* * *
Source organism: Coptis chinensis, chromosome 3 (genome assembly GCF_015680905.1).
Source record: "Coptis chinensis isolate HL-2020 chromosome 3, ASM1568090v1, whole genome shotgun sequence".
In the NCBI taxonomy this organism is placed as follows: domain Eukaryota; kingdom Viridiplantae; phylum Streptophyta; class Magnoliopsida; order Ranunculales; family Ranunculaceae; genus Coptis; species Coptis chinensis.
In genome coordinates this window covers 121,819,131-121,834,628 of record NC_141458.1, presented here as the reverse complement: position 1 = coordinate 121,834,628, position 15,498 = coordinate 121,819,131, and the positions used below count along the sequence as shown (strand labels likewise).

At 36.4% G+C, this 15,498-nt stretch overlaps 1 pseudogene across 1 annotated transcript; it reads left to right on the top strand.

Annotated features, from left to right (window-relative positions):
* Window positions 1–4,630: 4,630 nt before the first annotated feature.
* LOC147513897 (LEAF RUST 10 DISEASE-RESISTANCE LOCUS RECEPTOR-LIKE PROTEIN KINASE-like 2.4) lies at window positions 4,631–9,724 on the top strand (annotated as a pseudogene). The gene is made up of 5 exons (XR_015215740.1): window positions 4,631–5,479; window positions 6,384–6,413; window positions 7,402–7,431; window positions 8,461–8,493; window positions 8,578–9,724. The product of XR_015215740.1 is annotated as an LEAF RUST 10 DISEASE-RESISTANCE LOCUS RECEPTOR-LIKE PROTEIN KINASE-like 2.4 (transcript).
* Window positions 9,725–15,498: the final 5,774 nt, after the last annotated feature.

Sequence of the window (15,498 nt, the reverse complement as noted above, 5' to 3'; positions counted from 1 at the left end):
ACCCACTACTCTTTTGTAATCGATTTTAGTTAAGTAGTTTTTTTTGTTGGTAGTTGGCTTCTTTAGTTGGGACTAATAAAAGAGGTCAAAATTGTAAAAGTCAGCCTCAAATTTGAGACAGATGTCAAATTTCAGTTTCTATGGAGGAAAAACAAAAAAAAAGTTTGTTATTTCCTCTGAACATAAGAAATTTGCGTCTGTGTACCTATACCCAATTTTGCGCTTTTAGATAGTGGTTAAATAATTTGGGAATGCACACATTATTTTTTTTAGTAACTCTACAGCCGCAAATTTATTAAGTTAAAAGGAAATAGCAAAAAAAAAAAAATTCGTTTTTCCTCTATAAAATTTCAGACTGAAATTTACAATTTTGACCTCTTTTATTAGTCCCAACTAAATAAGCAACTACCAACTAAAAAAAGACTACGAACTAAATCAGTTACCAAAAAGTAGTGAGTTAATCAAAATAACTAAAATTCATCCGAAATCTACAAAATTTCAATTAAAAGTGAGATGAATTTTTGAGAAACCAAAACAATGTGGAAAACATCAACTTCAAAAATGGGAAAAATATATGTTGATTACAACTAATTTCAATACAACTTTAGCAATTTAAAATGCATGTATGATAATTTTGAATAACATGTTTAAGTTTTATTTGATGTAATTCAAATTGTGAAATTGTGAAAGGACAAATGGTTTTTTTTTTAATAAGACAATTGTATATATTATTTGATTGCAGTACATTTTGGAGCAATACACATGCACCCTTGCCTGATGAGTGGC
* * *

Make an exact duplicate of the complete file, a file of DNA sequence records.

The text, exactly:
Source organism: Coptis chinensis, chromosome 3 (genome assembly GCF_015680905.1).
Source record: "Coptis chinensis isolate HL-2020 chromosome 3, ASM1568090v1, whole genome shotgun sequence".
In the NCBI taxonomy this organism is placed as follows: domain Eukaryota; kingdom Viridiplantae; phylum Streptophyta; class Magnoliopsida; order Ranunculales; family Ranunculaceae; genus Coptis; species Coptis chinensis.
In genome coordinates this window covers 121,819,131-121,834,628 of record NC_141458.1, presented here as the reverse complement: position 1 = coordinate 121,834,628, position 15,498 = coordinate 121,819,131, and the positions used below count along the sequence as shown (strand labels likewise).

At 36.4% G+C, this 15,498-nt stretch overlaps 1 pseudogene across 1 annotated transcript; it reads left to right on the top strand.

Annotated features, from left to right (window-relative positions):
* Window positions 1–4,630: 4,630 nt before the first annotated feature.
* LOC147513897 (LEAF RUST 10 DISEASE-RESISTANCE LOCUS RECEPTOR-LIKE PROTEIN KINASE-like 2.4) lies at window positions 4,631–9,724 on the top strand (annotated as a pseudogene). The gene is made up of 5 exons (XR_015215740.1): window positions 4,631–5,479; window positions 6,384–6,413; window positions 7,402–7,431; window positions 8,461–8,493; window positions 8,578–9,724. The product of XR_015215740.1 is annotated as an LEAF RUST 10 DISEASE-RESISTANCE LOCUS RECEPTOR-LIKE PROTEIN KINASE-like 2.4 (transcript).
* Window positions 9,725–15,498: the final 5,774 nt, after the last annotated feature.

Sequence of the window (15,498 nt, the reverse complement as noted above, 5' to 3'; positions counted from 1 at the left end):
ACCCACTACTCTTTTGTAATCGATTTTAGTTAAGTAGTTTTTTTTGTTGGTAGTTGGCTTCTTTAGTTGGGACTAATAAAAGAGGTCAAAATTGTAAAAGTCAGCCTCAAATTTGAGACAGATGTCAAATTTCAGTTTCTATGGAGGAAAAACAAAAAAAAAGTTTGTTATTTCCTCTGAACATAAGAAATTTGCGTCTGTGTACCTATACCCAATTTTGCGCTTTTAGATAGTGGTTAAATAATTTGGGAATGCACACATTATTTTTTTTAGTAACTCTACAGCCGCAAATTTATTAAGTTAAAAGGAAATAGCAAAAAAAAAAAAATTCGTTTTTCCTCTATAAAATTTCAGACTGAAATTTACAATTTTGACCTCTTTTATTAGTCCCAACTAAATAAGCAACTACCAACTAAAAAAAGACTACGAACTAAATCAGTTACCAAAAAGTAGTGAGTTAATCAAAATAACTAAAATTCATCCGAAATCTACAAAATTTCAATTAAAAGTGAGATGAATTTTTGAGAAACCAAAACAATGTGGAAAACATCAACTTCAAAAATGGGAAAAATATATGTTGATTACAACTAATTTCAATACAACTTTAGCAATTTAAAATGCATGTATGATAATTTTGAATAACATGTTTAAGTTTTATTTGATGTAATTCAAATTGTGAAATTGTGAAAGGACAAATGGTTTTTTTTTTAATAAGACAATTGTATATATTATTTGATTGCAGTACATTTTGGAGCAATACACATGCACCCTTGCCTGATGAGTGGC